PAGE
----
Heathcliff’s ghost revisited us yesterday. I woke up in the middle of one of those eerie nights when the fog snakes through the trees and the whisper of the great outdoors was too strong to be resisted.
Putting on my gum boots and pulling a thick sweater over my pyjamas, I took my torch, crept outside into the dense, grey mist and began my lonely walk along the back track down the hill towards the alpacas. I knew that at 2am I’d not meet anyone ~ except, I hoped, Heathcliff. Was it he who had called to me? My heart thundered at the thought of confront him. That tortured man has haunted me since I dissected his dark, unredeemed soul in Year 12 literature.
Strangely, it was Dad, who’s never been a fanciful man and who doesn’t believe in ghosts, who named the property Wuthering Heights after the 19th century Classic written by Emily Bronte about the two star-crossed 18th century lovers, Heathcliff and Cathy.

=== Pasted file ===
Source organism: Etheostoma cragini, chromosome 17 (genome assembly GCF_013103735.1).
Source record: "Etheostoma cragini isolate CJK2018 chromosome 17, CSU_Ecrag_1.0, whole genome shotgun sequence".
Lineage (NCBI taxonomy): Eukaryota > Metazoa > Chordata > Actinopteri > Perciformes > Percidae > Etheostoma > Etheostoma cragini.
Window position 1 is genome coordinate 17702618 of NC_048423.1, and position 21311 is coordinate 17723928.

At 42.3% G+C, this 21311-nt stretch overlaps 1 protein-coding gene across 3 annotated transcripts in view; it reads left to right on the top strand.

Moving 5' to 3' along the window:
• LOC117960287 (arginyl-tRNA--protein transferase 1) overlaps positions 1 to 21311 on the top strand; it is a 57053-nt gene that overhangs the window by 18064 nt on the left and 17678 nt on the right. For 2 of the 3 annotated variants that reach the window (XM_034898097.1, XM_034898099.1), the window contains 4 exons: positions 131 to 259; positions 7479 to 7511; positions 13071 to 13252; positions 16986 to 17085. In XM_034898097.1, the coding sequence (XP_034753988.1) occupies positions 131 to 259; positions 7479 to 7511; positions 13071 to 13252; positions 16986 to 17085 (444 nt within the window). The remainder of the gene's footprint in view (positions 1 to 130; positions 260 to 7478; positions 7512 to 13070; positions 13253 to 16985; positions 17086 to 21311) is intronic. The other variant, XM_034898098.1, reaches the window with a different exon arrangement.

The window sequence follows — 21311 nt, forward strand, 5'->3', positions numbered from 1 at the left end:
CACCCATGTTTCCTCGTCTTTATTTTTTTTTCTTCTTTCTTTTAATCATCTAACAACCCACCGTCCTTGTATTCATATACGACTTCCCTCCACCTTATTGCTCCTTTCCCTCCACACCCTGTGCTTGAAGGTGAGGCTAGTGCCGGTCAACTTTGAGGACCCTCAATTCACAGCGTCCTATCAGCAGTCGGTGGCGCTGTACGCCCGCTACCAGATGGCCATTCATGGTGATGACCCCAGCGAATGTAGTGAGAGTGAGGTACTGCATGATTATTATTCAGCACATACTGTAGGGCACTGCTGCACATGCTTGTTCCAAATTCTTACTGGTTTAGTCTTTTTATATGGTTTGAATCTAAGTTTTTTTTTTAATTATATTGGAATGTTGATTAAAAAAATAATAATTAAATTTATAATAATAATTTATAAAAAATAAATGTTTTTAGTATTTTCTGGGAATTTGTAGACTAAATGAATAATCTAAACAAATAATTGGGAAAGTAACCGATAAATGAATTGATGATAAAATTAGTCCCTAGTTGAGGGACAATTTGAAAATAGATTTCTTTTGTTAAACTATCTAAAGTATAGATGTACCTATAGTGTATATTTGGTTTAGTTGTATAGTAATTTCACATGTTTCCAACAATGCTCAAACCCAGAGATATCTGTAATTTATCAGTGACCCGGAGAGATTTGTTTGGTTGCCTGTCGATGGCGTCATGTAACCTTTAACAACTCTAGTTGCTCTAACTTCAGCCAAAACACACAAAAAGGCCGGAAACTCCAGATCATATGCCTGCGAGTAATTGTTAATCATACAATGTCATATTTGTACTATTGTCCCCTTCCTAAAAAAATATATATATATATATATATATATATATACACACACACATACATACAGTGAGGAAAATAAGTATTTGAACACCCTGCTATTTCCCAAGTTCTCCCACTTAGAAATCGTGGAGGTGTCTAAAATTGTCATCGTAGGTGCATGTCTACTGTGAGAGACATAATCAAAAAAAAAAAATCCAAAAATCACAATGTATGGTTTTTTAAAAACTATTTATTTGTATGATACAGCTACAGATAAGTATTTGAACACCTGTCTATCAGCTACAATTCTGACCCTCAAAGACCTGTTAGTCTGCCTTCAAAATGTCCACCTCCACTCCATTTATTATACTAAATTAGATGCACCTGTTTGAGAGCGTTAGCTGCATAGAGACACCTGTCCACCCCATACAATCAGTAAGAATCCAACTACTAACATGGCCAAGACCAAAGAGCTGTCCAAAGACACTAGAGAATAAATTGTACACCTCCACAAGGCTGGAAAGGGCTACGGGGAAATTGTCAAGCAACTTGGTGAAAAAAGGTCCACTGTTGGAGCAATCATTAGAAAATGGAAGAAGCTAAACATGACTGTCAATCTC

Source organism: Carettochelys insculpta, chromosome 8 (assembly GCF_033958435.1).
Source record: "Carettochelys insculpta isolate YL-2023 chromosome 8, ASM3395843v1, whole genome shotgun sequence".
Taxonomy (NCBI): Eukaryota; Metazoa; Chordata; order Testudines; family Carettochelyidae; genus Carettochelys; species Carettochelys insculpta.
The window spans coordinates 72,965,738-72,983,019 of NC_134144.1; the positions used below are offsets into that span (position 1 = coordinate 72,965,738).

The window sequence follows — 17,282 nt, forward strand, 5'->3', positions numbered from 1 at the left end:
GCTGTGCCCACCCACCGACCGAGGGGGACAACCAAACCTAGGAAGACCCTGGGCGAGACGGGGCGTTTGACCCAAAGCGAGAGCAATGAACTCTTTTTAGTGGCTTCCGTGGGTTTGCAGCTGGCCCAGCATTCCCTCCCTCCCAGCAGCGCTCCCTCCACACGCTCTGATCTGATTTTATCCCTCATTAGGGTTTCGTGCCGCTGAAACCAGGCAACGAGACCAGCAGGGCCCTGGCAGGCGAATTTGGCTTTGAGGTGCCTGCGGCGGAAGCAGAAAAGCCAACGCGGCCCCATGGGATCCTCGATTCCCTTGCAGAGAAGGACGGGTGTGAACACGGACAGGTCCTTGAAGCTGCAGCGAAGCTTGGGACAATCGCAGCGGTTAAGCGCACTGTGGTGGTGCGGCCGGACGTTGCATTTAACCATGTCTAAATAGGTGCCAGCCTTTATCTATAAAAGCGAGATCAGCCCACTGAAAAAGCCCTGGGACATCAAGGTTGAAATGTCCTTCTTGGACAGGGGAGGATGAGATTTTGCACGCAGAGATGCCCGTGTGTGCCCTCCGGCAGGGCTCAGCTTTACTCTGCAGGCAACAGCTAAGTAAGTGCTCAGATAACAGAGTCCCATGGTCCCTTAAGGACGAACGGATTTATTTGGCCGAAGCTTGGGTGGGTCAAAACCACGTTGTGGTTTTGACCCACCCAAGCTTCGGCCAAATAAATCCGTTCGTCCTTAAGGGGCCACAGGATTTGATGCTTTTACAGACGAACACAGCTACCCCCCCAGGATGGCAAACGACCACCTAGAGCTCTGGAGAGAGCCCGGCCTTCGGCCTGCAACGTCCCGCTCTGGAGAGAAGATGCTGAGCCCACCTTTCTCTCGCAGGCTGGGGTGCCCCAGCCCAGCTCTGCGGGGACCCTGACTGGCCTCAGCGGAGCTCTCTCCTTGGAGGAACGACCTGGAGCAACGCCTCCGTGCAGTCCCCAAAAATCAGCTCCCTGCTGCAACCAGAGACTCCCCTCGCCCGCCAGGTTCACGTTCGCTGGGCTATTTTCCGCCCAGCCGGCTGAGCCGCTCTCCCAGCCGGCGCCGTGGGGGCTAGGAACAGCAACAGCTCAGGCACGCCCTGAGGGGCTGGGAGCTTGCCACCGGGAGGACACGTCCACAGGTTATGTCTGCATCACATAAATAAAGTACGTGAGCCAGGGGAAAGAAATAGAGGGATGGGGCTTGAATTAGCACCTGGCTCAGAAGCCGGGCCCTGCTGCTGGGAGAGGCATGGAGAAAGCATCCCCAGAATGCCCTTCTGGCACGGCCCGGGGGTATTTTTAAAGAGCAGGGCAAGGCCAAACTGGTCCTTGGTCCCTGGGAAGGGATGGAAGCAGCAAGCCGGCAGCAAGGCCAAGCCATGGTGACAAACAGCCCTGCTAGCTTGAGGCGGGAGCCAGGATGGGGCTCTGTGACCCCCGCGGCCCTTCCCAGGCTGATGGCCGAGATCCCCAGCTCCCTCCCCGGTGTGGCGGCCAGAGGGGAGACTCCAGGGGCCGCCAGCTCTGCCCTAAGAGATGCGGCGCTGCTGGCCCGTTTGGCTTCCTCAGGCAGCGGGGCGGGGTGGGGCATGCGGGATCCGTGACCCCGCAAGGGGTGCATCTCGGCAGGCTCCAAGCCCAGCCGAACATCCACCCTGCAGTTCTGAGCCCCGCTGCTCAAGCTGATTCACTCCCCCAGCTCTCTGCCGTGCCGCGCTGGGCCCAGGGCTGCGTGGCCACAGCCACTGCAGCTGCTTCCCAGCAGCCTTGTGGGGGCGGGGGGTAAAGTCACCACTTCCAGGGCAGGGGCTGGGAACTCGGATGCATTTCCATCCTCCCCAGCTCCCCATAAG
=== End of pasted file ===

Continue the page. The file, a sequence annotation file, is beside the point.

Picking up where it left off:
He thought that the wind ‘wuthering through the trees’ sounded like Heathcliff astride his black stallion calling for his lost love. So, of course we had to call the main house Bronte Manor and the other cottages Cathy’s and Heathcliff. (Glen Morris was named after the original owners of the property in the mid 1800s.)
On some beautiful, still nights, when the moon is full, I don’t need a torch. The property is completely illuminated and at 2am my elongated shadow is my only companion. It’s strangely peaceful and comforting and not at all scary. “A very companionable loneliness,” I call it.
I’ve never found Heathcliff’s ghosts during my wanderings. But he’s there, on the property, somewhere.
And looking for him is a wonderful excuse to set out on these romantic, inspirational walks in all weathers, enjoying all of Wuthering Heights’ many moods.